One Day on Two Orbits, 2021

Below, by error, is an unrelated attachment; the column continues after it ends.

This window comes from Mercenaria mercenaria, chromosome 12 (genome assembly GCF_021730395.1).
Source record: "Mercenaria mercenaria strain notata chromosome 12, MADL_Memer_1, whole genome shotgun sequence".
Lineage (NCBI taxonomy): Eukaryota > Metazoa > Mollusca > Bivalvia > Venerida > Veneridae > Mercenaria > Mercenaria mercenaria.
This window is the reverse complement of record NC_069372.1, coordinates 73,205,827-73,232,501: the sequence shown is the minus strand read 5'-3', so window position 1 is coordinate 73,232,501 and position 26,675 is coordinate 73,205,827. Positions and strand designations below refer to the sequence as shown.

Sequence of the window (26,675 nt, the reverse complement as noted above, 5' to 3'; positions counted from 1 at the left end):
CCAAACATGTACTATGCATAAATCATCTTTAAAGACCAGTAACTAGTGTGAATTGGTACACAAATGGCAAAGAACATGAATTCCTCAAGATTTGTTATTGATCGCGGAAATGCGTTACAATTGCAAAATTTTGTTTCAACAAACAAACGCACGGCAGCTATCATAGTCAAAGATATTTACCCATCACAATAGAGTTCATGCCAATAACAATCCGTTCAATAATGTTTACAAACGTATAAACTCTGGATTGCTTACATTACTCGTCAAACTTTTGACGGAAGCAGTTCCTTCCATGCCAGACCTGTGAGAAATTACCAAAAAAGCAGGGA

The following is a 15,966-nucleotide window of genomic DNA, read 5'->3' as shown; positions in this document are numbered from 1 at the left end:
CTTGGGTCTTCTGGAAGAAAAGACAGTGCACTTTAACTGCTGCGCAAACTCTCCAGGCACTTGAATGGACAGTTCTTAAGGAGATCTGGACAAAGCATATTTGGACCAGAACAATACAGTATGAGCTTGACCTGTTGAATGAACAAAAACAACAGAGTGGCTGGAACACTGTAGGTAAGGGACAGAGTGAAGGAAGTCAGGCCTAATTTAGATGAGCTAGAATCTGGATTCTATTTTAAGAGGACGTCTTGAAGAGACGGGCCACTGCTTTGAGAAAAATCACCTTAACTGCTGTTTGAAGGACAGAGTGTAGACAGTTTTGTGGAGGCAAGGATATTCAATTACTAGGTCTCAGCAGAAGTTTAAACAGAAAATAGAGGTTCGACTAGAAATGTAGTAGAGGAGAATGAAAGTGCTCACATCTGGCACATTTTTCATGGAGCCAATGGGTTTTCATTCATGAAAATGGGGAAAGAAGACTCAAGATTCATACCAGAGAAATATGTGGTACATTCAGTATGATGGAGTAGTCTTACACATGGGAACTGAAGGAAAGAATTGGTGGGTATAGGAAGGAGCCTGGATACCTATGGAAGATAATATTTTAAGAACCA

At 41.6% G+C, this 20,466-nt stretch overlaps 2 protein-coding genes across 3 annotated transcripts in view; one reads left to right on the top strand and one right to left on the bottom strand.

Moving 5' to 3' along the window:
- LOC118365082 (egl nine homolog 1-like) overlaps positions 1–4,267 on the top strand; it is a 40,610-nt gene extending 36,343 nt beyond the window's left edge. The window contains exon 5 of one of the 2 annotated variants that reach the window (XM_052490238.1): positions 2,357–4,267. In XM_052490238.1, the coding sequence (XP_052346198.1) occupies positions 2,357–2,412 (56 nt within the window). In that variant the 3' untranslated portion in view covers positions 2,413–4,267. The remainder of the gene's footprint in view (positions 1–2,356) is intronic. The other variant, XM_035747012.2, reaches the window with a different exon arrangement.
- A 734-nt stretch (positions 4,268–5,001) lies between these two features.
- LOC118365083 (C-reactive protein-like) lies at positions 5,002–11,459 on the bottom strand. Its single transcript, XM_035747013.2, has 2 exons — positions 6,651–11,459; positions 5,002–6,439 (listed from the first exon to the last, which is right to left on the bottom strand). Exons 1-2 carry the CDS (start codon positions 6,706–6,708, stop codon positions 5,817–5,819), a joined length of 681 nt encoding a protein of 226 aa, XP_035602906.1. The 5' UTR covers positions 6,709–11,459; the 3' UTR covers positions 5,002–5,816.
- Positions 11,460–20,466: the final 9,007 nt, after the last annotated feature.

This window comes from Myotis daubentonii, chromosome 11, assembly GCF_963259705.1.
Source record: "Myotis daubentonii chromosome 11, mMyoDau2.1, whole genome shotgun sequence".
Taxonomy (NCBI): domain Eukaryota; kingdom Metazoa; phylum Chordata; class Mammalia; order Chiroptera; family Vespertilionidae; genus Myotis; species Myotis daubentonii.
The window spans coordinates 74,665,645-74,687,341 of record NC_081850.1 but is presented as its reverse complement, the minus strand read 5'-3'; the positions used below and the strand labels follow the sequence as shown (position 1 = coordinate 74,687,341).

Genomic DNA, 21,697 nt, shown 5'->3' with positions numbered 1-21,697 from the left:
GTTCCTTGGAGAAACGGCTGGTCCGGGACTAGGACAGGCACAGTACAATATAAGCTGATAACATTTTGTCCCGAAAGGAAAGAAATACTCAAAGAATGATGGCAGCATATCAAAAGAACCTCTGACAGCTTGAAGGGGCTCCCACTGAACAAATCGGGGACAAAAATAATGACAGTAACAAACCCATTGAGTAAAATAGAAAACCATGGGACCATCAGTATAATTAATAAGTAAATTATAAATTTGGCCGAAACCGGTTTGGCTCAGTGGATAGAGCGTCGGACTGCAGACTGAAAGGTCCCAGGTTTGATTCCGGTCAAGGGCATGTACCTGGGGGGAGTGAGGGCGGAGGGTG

The flat sculpture embedded in the ground renders homage to a man whose skepticism has led to an adjustment of the Ptolemy Amalgast, the more than 1200 years of unquestioned understanding that the Earth would be the center of the solar system. Although Alhazen kept the geocentric hypothesis he eliminated the equant theory (assuming that the moon and the sun would be orbiting the Earth on similar tracks) and introduced the idea that the sun and the moon revolve in geometrically and temporally (speed) different orbits. This discovery finally led to a better understanding of both space and time on Earth and could explain the existence of two calendar systems one of which relates to the solar orbit – the so-called occidental calendar – and the one – the oriental calendar – to the lunar orbit. In this regard, One Day on Two Orbits is meant to be a memorial for Alhazen’s discovery that not only relocated the Earth in the solar system; it also harmonized different cultures of time bringing together the Orient and the Occident.